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Organizational Management

Organizational Management Philosophy Statement
          According to Drucker (cited in McGowan & Miller, 2001), "management is
doing things right, leadership is doing the right things" (n.p.). Effective
educational leaders must possess both management and leadership skills.
Strong management skills allow educational leaders to use data to plan and
make decisions, establish procedures, delegate to others, allocate personnel and
material resources, develop and manage budgets, and oversee facilities.
Management skills do not, however, motivate employees, set the stage for staff
buy-in, build trust in the decision-making process, or lead employees down a
difficult path. You need leadership skills to accomplish these important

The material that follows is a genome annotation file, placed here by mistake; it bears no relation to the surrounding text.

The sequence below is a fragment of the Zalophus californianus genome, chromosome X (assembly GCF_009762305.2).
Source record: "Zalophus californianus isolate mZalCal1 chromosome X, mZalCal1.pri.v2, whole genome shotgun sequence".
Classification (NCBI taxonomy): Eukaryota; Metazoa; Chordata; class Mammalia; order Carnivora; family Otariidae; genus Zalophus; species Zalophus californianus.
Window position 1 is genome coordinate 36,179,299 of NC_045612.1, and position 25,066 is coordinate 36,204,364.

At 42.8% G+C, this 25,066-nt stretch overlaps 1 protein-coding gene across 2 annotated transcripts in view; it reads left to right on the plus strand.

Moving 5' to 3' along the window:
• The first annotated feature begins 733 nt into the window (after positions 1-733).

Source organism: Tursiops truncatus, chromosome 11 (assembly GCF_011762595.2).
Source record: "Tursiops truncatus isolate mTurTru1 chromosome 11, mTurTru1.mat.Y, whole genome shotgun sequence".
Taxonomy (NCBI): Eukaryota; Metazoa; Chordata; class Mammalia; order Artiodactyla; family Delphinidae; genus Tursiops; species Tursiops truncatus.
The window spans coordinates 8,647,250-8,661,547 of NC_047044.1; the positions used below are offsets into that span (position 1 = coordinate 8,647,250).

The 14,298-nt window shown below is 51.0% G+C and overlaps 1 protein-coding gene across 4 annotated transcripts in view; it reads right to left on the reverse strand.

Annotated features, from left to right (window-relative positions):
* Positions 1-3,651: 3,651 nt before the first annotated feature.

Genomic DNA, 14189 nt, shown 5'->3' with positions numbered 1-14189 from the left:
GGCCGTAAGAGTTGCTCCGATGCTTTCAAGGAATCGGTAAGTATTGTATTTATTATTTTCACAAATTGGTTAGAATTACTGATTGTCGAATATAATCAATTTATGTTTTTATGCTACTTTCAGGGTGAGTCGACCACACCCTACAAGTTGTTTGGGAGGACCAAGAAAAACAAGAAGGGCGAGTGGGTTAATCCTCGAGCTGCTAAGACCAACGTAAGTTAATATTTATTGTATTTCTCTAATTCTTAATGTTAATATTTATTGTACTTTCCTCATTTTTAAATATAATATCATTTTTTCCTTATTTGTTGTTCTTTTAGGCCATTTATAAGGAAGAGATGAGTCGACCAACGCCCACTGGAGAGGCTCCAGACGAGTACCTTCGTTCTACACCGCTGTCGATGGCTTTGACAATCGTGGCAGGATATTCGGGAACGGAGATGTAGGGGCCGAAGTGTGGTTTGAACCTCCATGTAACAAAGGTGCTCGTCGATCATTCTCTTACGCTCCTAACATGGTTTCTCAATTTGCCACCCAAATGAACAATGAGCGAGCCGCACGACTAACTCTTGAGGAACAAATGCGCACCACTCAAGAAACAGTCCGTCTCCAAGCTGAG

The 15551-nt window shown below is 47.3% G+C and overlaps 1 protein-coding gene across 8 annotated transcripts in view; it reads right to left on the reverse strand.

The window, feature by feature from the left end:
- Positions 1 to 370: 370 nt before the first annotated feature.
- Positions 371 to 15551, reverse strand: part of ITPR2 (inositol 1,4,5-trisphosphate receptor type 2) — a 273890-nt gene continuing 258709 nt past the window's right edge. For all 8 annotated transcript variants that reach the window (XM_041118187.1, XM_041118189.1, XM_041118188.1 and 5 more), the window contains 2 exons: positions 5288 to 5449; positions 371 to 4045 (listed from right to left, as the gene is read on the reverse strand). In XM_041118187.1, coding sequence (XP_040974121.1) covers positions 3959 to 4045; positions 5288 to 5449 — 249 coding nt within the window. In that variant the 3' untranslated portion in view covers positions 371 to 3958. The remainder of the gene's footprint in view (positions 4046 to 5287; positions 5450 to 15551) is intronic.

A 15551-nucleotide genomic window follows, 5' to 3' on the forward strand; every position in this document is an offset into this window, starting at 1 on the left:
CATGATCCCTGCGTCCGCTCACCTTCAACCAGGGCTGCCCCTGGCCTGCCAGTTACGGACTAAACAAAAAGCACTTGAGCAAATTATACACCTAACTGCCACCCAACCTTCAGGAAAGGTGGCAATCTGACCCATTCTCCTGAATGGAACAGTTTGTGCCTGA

organizational tasks. According to the Coach 4 Growth website (2007), "in order
to be fully rounded, you must have the ability to manage the day to day tasks and
deliver results, while seeing the opportunity for change and the big picture" (n.p.).
Therefore, it is the combination or blend of both skill sets - management and
leadership - that educational administrators need to demonstrate in order to
successfully run their organizations.
          Educational leaders must be knowledgeable in school structure and
organization to assist schools in designing, implementing, and evaluating their
different policies and practices. Educational leaders should use their knowledge
and skills in this area to promote learning, prevent problems, and create school
climates that are advantageous to all students. Speaking from a special
education standpoint, "administrators have the responsibility of planning
programs and services to provide a free appropriate public education (FAPE) to
all eligible children within the local education agency (LEA) and they must be
able to justify costs to superintendents and school boards" (Weishaar, Borsa, &
Weishaar, 2007, p. 129). This is a huge responsibility that requires the use of